Thanksgiving Reflection

At this time of year, it’s popular to think about sharing food and access to food. Our post-harvest holiday traditions reinforce thankfulness and community. Massachusetts has one of the largest gaps in the nation between the wealthiest and poorest households. The Greater Boston Food Bank says that one in 9 people in Eastern Mass do not know where their next meal will come from.

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A recent article in the Boston Globe about inequality in Cambridge talks specifically about food prices. “Housing isn’t the only thing that’s gotten more expensive as Kendall Square’s influence spreads. Johnnie’s Foodmaster, the low-cost grocery store in nearby Inman Square, is now a Whole Foods. Hi-Fi Pizza and it’s $2 slices are gone, soon to be replaced by a Clover Food Lab serving $6 chickpea fritter sandwiches. The dollar store is closed, too.” Meanwhile, the community’s food pantry serves around 1200 people per month. While we continue to plan for wealthy consumers and residents who we think will be moving into these areas in the future, we neglect affordable housing and food for the residents who live in our neighborhoods now.

Agricultural policies are an important part of how we can reduce hunger in urban areas. Including community agriculture, like public gardens, and making sure that zoning in new and planned luxury commercial and residential areas includes allowances for local agriculture.

On a larger scale we need to be thinking about how we source and consume our food globally. Dan Nicke, associate director of the Iowa Waste Reduction Center, mentioned that “forty percent of all the food in this country never makes it to the table — at a cost of $165 billion to the U.S. economy.” According to the US Department of Agriculture one in seven Americans struggled with struggled with hunger in 2013.

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There is a staggering gap in what is sourced, created and consumed. We have an obligation to bridge the gap between what is being eaten and what is being wasted.

 

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The Solitude Challenge

This week I had an assignment for one of my classes to contemplate the role of technology in my personal life, and how the tools of technology both legitimize and dismantle our ideas of solitude and isolation. To start the assignment, I sat alone in a room in my house without any technology, other people, or reading material.

I need solitude, which is to say, recovery, return to my self, the breath of a free, light, playful air — Friedrich Nietzsche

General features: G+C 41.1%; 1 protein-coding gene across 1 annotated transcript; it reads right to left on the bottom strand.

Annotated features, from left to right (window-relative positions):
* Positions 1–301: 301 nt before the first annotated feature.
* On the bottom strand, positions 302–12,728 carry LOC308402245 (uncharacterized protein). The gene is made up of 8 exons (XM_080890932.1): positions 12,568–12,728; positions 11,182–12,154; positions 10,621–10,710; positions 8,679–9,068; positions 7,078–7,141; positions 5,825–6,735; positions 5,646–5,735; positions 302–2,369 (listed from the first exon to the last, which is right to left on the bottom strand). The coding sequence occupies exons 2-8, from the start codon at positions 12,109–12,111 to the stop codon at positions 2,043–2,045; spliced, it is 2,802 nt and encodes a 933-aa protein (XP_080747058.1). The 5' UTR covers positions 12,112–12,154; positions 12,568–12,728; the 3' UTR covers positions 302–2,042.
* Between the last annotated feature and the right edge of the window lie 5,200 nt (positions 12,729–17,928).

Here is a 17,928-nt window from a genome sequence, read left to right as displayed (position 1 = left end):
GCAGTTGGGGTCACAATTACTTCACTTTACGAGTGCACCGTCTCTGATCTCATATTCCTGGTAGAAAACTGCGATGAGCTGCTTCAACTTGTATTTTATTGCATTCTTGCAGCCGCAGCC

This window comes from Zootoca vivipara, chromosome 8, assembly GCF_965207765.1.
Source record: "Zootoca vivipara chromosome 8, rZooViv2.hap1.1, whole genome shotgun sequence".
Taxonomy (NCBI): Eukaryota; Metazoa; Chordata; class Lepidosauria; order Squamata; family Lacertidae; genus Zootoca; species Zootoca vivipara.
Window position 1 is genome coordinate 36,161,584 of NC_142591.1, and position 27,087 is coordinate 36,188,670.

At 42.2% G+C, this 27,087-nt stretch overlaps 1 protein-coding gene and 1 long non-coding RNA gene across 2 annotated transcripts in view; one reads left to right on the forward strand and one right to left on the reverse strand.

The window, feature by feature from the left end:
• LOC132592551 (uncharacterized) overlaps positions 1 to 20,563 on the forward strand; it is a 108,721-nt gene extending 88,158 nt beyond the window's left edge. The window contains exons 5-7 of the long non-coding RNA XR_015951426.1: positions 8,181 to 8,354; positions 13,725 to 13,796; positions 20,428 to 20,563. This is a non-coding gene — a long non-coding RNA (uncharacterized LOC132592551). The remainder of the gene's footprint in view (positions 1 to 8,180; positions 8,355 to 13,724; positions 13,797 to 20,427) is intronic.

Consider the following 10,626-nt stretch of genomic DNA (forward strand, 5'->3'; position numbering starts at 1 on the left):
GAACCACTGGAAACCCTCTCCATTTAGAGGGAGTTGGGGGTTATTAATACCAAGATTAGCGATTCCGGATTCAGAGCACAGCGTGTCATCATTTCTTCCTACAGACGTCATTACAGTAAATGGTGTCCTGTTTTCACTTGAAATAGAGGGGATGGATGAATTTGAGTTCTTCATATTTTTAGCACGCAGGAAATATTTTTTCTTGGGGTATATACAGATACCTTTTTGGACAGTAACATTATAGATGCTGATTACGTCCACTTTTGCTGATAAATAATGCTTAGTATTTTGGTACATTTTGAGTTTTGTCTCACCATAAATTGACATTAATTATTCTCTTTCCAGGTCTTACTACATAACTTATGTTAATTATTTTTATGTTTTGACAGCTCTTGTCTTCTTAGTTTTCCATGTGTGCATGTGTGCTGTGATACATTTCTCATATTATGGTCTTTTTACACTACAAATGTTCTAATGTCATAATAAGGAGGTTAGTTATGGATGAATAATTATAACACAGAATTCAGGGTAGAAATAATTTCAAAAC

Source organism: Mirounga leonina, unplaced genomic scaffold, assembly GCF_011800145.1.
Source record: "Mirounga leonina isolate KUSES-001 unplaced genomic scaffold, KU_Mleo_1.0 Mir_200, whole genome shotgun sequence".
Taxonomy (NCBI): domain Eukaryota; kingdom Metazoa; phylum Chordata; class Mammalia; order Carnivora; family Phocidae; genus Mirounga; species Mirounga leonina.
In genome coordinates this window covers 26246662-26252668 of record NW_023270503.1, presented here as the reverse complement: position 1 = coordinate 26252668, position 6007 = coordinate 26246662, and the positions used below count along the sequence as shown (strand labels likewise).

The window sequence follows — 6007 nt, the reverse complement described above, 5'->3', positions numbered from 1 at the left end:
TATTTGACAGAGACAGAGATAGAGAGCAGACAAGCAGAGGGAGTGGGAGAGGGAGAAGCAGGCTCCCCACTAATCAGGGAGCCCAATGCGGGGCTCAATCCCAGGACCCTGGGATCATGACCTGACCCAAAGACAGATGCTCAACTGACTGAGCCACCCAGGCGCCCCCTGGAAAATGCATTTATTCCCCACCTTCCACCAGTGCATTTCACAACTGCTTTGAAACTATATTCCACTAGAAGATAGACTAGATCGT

Being away from technology doesn’t intimidate me. Maybe that’s because I grew up in a home without a lot of technology. We didn’t have a television or gaming system, and when we wanted entertainment, we had only ourselves as resources. Of course, with acres of land and four siblings, I wasn’t exactly challenged for ways to spend my time, but I did have to rely on my own imagination for entertainment and had to learn to be comfortable with empty spaces and long silences. I feel that I’ve brought a great deal of that into my adult life. In my home, I try to encourage my family and friends to set their phones aside, for example.

So, in many ways, I thought this assignment would be fairly uneventful.

But then I realized how accustomed I’ve become to “doing” something. About ten minutes in, my brain was leap-frogging from topic to topic, making mental lists of things to do at work tomorrow, reminding myself to price out snow tires on the Internet, wondering which of our friends had replied to an email thread inviting them to a birthday celebration.

This blogger calls them “thought goblins.” Maybe I wasn’t meditating, or longing for nirvana, but I still felt that nagging question of “Am I doing this right?” and “I can’t seem to relax.” I realized that, for me, relaxation often comes when I’m reading a book, listening to a beautiful piece of music, watching a movie, or talking with my partner. In this moment of solitude, when asked to empty my life of all the “things” that I do, you might imagine that I would find relaxation and peace, but instead I felt tense.

Maybe that comes from my parents, who never stopped working or looking for a project. In spare moments, my mother would throw up the piano lid and play a song or two. My father would find something to fix and, if there was nothing to fix, he might start “fixing” things which weren’t really broken.

A man and his thoughts...
from Giampaolo Macorig “A Man and His Thoughts”

But as the minutes ticked by, and tick they did, I found myself settling into a more comfortable place. Yes, my mind was still working, but now in larger and larger concentric circles. I thought about a piece of music I’d heard on the way home, the way, at that crucial moment in the song, the melancholy guitar solo was joined by joyous human voices. I thought about how I might want to redecorate the room I was sitting in. And then, for awhile, nothing at all that I can remember.

That reminded me of this awesome TED talk about the science of mind wandering, which found (yes, there’s an app for that) a strong connection between moments of human happiness and day-dreaming or mind-wandering.

I like the idea that there is something restorative in letting ourselves be “not busy” and “not surrounded.” That our brains, freed from restraint, might meander in ways that actually make us healthier or happier.